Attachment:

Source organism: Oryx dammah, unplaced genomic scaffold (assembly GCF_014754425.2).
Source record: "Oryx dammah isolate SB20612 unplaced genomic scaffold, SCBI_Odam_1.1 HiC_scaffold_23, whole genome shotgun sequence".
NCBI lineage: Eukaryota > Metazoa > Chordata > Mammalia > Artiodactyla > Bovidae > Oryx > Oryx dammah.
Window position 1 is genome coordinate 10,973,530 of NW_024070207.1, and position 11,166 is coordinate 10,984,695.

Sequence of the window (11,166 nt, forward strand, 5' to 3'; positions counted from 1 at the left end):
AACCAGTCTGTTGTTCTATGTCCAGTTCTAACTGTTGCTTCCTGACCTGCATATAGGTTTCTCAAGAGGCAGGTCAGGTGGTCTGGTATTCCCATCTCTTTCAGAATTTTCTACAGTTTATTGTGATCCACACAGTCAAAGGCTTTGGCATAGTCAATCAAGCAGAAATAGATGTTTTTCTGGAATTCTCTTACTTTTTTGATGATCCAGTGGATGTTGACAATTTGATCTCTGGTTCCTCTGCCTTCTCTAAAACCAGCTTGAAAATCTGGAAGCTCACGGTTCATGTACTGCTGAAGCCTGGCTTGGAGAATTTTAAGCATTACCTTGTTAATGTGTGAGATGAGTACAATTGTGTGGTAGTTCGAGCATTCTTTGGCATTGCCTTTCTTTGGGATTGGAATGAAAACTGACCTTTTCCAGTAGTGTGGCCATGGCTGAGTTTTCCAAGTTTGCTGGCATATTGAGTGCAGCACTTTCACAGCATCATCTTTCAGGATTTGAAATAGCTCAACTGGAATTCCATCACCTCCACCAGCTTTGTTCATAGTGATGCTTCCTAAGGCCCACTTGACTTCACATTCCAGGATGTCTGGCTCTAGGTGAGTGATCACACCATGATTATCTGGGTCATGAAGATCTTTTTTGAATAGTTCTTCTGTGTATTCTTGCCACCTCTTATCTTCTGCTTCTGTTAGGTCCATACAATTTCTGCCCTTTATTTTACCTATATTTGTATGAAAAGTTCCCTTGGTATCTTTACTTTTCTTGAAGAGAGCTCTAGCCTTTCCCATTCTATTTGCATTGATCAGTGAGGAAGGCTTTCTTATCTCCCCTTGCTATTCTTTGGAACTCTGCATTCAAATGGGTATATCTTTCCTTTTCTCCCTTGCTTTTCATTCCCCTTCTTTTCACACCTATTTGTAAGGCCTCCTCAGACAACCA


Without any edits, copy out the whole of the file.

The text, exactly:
Source organism: Oryx dammah, unplaced genomic scaffold (assembly GCF_014754425.2).
Source record: "Oryx dammah isolate SB20612 unplaced genomic scaffold, SCBI_Odam_1.1 HiC_scaffold_23, whole genome shotgun sequence".
NCBI lineage: Eukaryota > Metazoa > Chordata > Mammalia > Artiodactyla > Bovidae > Oryx > Oryx dammah.
Window position 1 is genome coordinate 10,973,530 of NW_024070207.1, and position 11,166 is coordinate 10,984,695.

Sequence of the window (11,166 nt, forward strand, 5' to 3'; positions counted from 1 at the left end):
AACCAGTCTGTTGTTCTATGTCCAGTTCTAACTGTTGCTTCCTGACCTGCATATAGGTTTCTCAAGAGGCAGGTCAGGTGGTCTGGTATTCCCATCTCTTTCAGAATTTTCTACAGTTTATTGTGATCCACACAGTCAAAGGCTTTGGCATAGTCAATCAAGCAGAAATAGATGTTTTTCTGGAATTCTCTTACTTTTTTGATGATCCAGTGGATGTTGACAATTTGATCTCTGGTTCCTCTGCCTTCTCTAAAACCAGCTTGAAAATCTGGAAGCTCACGGTTCATGTACTGCTGAAGCCTGGCTTGGAGAATTTTAAGCATTACCTTGTTAATGTGTGAGATGAGTACAATTGTGTGGTAGTTCGAGCATTCTTTGGCATTGCCTTTCTTTGGGATTGGAATGAAAACTGACCTTTTCCAGTAGTGTGGCCATGGCTGAGTTTTCCAAGTTTGCTGGCATATTGAGTGCAGCACTTTCACAGCATCATCTTTCAGGATTTGAAATAGCTCAACTGGAATTCCATCACCTCCACCAGCTTTGTTCATAGTGATGCTTCCTAAGGCCCACTTGACTTCACATTCCAGGATGTCTGGCTCTAGGTGAGTGATCACACCATGATTATCTGGGTCATGAAGATCTTTTTTGAATAGTTCTTCTGTGTATTCTTGCCACCTCTTATCTTCTGCTTCTGTTAGGTCCATACAATTTCTGCCCTTTATTTTACCTATATTTGTATGAAAAGTTCCCTTGGTATCTTTACTTTTCTTGAAGAGAGCTCTAGCCTTTCCCATTCTATTTGCATTGATCAGTGAGGAAGGCTTTCTTATCTCCCCTTGCTATTCTTTGGAACTCTGCATTCAAATGGGTATATCTTTCCTTTTCTCCCTTGCTTTTCATTCCCCTTCTTTTCACACCTATTTGTAAGGCCTCCTCAGACAACCA